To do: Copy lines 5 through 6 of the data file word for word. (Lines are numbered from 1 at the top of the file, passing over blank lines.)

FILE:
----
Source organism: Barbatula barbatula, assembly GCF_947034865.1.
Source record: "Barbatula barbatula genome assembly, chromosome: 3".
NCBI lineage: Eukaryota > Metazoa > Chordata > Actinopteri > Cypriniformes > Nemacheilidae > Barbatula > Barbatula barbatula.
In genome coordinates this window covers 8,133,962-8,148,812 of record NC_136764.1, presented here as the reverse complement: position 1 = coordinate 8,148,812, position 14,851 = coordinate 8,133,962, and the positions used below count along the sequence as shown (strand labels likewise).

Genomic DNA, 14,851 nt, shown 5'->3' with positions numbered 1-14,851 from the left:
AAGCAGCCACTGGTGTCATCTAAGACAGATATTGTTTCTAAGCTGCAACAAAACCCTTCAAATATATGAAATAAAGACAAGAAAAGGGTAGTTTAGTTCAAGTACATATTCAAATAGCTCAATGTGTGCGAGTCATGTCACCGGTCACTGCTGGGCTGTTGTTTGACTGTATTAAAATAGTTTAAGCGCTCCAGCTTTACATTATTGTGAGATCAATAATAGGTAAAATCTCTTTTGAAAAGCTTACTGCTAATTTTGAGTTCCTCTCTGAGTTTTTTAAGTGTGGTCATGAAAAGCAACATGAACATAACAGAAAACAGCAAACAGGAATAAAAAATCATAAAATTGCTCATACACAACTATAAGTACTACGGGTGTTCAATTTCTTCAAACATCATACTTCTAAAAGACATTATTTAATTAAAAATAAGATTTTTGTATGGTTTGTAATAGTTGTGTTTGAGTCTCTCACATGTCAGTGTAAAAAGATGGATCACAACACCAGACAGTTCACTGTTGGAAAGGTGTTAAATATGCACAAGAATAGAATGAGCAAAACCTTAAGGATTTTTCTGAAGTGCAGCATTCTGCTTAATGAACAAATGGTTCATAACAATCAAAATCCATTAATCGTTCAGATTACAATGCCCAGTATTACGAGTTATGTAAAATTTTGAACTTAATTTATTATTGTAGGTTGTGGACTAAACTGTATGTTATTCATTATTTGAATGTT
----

Genomic DNA, 14,851 nt, shown 5'->3' with positions numbered 1-14,851 from the left:
AAGCAGCCACTGGTGTCATCTAAGACAGATATTGTTTCTAAGCTGCAACAAAACCCTTCAAATATATGAAATAAAGACAAGAAAAGGGTAGTTTAGTTCAAGTACATATTCAAATAGCTCAATGTGTGCGAGTCATGTCACCGGTCACTGCTGGGCTGTTGTTTGACTGTATTAAAATAGTTTAAGCGCTCCAGCTTTACATTATTGTGAGATCAATAATAGGTAAAATCTCTTTTGAAAAGCTTACTGCTAATTTTGAGTTCCTCTCTGAGTTTTTTAAGTGTGGTCATGAAAAGCAACATGAACATAACAGAAAACAGCAAACAGGAATAAAAAATCATAAAATTGCTCATACACAACTATAAGTACTACGGGTGTTCAATTTCTTCAAACATCATACTTCTAAAAGACATTATTTAATTAAAAATAAGATTTTTGTATGGTTTGTAATAGTTGTGTTTGAGTCTCTCACATGTCAGTGTAAAAAGATGGATCACAACACCAGACAGTTCACTGTTGGAAAGGTGTTAAATATGCACAAGAATAGAATGAGCAAAACCTTAAGGATTTTTCTGAAGTGCAGCATTCTGCTTAATGAACAAATGGTTCATAACAATCAAAATCCATTAATCGTTCAGATTACAATGCCCAGTATTACGAGTTATGTAAAATTTTGAACTTAATTTATTATTGTAGGTTGTGGACTAAACTGTATGTTATTCATTATTTGAATGTT